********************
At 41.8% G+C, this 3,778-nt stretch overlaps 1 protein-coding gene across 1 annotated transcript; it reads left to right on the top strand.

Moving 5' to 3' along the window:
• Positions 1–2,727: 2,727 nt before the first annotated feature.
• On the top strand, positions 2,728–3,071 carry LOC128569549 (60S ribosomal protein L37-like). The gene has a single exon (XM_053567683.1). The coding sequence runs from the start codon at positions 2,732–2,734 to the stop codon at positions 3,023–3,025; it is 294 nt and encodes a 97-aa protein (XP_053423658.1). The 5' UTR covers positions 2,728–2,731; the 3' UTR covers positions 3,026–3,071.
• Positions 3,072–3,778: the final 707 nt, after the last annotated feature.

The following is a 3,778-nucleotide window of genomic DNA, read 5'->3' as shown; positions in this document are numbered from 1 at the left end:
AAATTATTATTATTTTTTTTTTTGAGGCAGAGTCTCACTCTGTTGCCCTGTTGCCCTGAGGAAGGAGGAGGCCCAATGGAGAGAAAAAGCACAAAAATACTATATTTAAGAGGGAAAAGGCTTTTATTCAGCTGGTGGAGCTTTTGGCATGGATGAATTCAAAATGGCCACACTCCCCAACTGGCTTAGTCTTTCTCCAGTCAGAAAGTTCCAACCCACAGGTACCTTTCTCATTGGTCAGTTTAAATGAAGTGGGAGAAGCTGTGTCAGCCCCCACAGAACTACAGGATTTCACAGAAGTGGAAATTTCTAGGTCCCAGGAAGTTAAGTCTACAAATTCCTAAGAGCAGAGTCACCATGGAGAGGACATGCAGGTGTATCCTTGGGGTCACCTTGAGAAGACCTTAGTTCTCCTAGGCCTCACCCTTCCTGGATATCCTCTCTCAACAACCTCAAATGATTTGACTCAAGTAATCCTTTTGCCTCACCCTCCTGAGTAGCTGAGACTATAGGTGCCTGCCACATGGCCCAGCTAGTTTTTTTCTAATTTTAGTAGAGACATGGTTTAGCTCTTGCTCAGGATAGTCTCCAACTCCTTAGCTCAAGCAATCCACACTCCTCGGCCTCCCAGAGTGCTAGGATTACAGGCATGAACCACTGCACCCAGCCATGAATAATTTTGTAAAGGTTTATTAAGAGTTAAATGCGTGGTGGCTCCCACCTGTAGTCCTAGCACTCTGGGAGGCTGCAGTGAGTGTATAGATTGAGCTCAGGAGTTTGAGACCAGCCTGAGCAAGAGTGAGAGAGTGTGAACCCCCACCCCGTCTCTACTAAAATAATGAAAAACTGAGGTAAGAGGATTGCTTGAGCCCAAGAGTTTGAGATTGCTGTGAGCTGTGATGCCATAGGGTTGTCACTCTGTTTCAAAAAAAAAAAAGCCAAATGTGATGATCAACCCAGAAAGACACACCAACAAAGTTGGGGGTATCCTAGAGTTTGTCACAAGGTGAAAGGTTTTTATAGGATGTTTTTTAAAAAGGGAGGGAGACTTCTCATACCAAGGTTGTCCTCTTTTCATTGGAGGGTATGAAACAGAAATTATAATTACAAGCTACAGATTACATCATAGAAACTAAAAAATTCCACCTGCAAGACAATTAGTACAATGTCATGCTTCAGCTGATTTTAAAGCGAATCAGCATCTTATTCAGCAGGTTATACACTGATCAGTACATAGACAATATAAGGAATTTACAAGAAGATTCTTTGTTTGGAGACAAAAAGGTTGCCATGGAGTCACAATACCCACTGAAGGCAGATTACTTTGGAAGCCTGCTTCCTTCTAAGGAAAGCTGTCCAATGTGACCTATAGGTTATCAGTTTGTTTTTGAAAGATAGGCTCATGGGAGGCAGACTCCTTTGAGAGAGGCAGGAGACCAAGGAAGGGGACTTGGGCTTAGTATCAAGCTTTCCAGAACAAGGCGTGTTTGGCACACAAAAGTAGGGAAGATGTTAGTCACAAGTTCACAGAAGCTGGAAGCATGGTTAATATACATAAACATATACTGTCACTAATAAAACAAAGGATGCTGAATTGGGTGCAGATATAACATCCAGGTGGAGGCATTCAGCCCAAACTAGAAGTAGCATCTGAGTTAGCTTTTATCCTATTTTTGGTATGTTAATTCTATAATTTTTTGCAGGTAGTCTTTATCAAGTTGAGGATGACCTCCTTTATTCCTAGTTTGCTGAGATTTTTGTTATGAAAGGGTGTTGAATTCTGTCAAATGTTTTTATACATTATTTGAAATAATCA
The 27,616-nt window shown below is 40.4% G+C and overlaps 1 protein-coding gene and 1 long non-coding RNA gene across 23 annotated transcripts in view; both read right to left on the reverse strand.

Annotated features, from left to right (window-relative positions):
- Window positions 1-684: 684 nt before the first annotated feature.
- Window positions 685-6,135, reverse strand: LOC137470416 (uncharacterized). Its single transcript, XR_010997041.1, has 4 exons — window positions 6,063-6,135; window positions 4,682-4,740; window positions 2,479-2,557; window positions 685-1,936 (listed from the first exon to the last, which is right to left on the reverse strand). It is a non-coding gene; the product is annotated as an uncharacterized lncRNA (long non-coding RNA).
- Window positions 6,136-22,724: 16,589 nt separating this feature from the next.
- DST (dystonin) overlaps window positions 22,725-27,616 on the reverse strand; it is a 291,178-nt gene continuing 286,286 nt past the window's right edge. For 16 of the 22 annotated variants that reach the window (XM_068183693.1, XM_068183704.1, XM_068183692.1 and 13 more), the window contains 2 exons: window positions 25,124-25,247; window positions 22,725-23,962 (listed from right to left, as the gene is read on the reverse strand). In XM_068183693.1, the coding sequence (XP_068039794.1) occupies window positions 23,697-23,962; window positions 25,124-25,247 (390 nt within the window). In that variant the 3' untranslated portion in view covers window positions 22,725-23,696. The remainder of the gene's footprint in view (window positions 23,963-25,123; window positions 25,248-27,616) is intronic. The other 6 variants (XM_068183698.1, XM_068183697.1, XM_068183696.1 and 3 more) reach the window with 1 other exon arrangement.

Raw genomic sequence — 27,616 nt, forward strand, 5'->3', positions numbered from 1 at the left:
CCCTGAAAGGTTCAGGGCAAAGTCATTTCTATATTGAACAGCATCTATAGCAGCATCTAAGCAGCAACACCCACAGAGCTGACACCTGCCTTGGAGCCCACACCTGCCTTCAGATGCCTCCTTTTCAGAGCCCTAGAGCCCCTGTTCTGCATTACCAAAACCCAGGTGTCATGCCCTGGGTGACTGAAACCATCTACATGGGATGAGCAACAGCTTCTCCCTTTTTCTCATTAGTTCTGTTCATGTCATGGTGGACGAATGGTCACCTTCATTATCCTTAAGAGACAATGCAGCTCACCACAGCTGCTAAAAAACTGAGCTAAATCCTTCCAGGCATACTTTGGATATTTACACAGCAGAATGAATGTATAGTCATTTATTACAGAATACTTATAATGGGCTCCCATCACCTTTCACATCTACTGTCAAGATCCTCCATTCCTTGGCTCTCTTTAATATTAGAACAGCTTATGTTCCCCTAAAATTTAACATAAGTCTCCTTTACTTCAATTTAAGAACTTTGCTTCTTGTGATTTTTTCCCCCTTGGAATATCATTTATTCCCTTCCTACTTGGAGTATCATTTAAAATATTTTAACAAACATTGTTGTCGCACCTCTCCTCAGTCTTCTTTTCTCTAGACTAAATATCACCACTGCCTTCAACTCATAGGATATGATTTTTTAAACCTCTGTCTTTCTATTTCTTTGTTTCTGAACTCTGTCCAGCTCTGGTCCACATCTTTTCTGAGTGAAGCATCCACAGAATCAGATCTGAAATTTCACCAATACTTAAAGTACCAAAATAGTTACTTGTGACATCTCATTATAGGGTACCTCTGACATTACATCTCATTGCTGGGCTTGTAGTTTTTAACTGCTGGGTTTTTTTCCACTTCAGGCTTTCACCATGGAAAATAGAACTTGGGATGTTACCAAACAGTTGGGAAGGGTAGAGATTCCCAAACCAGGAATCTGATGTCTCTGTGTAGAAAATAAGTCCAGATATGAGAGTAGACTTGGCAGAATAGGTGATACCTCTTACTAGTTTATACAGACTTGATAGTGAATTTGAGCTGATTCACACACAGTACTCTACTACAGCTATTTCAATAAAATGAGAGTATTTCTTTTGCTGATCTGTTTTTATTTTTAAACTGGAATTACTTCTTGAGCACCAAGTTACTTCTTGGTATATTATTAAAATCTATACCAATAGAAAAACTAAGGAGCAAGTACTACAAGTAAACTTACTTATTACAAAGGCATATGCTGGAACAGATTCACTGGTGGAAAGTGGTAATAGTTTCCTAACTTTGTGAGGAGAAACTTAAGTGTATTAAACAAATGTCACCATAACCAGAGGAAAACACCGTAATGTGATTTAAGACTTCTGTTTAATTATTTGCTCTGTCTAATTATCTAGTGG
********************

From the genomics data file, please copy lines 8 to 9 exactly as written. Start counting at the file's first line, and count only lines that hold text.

The 27,616-nt window shown below is 40.4% G+C and overlaps 1 protein-coding gene and 1 long non-coding RNA gene across 23 annotated transcripts in view; both read right to left on the reverse strand.

Annotated features, from left to right (window-relative positions):